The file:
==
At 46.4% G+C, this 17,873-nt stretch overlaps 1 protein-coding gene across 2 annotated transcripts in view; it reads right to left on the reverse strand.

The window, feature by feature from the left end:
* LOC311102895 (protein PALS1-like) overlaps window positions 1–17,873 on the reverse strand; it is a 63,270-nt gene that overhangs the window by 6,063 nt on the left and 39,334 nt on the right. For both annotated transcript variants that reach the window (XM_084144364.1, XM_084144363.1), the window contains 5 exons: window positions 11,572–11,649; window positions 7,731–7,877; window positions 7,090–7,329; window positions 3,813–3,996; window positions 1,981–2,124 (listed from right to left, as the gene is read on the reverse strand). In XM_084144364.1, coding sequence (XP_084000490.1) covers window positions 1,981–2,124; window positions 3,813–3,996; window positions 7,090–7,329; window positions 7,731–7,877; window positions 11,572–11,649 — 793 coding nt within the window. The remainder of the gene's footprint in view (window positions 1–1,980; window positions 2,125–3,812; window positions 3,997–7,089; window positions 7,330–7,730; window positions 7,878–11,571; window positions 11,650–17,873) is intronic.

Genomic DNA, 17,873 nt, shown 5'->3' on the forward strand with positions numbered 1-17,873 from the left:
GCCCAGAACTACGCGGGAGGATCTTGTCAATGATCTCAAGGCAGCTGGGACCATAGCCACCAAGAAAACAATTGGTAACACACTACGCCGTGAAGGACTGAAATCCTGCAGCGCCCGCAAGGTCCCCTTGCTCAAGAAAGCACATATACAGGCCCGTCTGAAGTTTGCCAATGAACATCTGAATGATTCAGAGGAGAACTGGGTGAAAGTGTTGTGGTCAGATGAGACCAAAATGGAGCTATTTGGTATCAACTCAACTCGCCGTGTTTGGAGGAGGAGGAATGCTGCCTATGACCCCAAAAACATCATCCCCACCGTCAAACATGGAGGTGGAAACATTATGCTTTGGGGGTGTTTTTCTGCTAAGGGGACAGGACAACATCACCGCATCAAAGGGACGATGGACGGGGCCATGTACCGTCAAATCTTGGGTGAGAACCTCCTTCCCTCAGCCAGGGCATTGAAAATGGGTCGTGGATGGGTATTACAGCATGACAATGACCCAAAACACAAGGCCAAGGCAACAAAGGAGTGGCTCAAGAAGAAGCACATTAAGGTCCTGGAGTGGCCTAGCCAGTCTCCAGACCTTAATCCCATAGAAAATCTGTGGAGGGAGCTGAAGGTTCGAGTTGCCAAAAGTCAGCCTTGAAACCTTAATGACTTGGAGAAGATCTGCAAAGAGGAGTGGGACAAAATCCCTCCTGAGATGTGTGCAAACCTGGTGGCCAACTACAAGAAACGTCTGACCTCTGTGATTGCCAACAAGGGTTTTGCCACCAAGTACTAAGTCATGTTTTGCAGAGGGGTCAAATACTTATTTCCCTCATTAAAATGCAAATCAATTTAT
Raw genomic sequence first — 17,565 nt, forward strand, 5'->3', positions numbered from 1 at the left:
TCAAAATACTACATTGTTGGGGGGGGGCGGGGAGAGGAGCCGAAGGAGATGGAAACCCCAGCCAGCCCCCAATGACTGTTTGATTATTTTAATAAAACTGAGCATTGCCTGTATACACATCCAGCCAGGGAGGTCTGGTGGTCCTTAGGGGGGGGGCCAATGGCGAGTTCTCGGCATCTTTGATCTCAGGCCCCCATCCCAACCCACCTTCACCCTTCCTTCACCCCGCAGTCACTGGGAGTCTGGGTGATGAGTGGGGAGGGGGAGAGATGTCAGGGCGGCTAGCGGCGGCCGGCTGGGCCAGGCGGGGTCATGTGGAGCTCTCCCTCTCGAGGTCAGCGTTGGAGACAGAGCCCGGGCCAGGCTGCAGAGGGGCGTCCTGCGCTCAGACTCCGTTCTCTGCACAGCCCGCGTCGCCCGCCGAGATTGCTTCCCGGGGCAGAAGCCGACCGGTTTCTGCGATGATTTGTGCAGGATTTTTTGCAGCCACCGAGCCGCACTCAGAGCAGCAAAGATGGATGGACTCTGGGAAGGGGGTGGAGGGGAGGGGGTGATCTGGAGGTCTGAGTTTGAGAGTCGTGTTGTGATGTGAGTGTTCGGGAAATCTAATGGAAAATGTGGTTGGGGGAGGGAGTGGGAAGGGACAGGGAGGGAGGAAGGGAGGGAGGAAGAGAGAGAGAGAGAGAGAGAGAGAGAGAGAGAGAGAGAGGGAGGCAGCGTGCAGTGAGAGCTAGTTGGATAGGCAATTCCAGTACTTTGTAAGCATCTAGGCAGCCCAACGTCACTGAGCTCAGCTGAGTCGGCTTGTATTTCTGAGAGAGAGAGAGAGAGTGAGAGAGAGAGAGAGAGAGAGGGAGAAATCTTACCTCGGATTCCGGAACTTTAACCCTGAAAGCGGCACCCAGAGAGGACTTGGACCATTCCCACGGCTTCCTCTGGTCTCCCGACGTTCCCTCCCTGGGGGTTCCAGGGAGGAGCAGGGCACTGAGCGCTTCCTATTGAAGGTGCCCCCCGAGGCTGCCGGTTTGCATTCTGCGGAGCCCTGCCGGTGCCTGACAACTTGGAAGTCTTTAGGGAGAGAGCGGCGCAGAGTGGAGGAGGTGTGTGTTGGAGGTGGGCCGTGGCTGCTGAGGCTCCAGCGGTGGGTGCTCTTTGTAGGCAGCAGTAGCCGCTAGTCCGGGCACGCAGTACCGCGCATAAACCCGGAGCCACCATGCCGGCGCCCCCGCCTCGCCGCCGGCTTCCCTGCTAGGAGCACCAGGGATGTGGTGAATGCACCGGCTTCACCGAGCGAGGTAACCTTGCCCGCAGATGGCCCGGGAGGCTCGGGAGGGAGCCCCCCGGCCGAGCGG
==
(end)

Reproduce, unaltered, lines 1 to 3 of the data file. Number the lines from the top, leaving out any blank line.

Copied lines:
At 46.4% G+C, this 17,873-nt stretch overlaps 1 protein-coding gene across 2 annotated transcripts in view; it reads right to left on the reverse strand.

The window, feature by feature from the left end:
* LOC311102895 (protein PALS1-like) overlaps window positions 1–17,873 on the reverse strand; it is a 63,270-nt gene that overhangs the window by 6,063 nt on the left and 39,334 nt on the right. For both annotated transcript variants that reach the window (XM_084144364.1, XM_084144363.1), the window contains 5 exons: window positions 11,572–11,649; window positions 7,731–7,877; window positions 7,090–7,329; window positions 3,813–3,996; window positions 1,981–2,124 (listed from right to left, as the gene is read on the reverse strand). In XM_084144364.1, coding sequence (XP_084000490.1) covers window positions 1,981–2,124; window positions 3,813–3,996; window positions 7,090–7,329; window positions 7,731–7,877; window positions 11,572–11,649 — 793 coding nt within the window. The remainder of the gene's footprint in view (window positions 1–1,980; window positions 2,125–3,812; window positions 3,997–7,089; window positions 7,330–7,730; window positions 7,878–11,571; window positions 11,650–17,873) is intronic.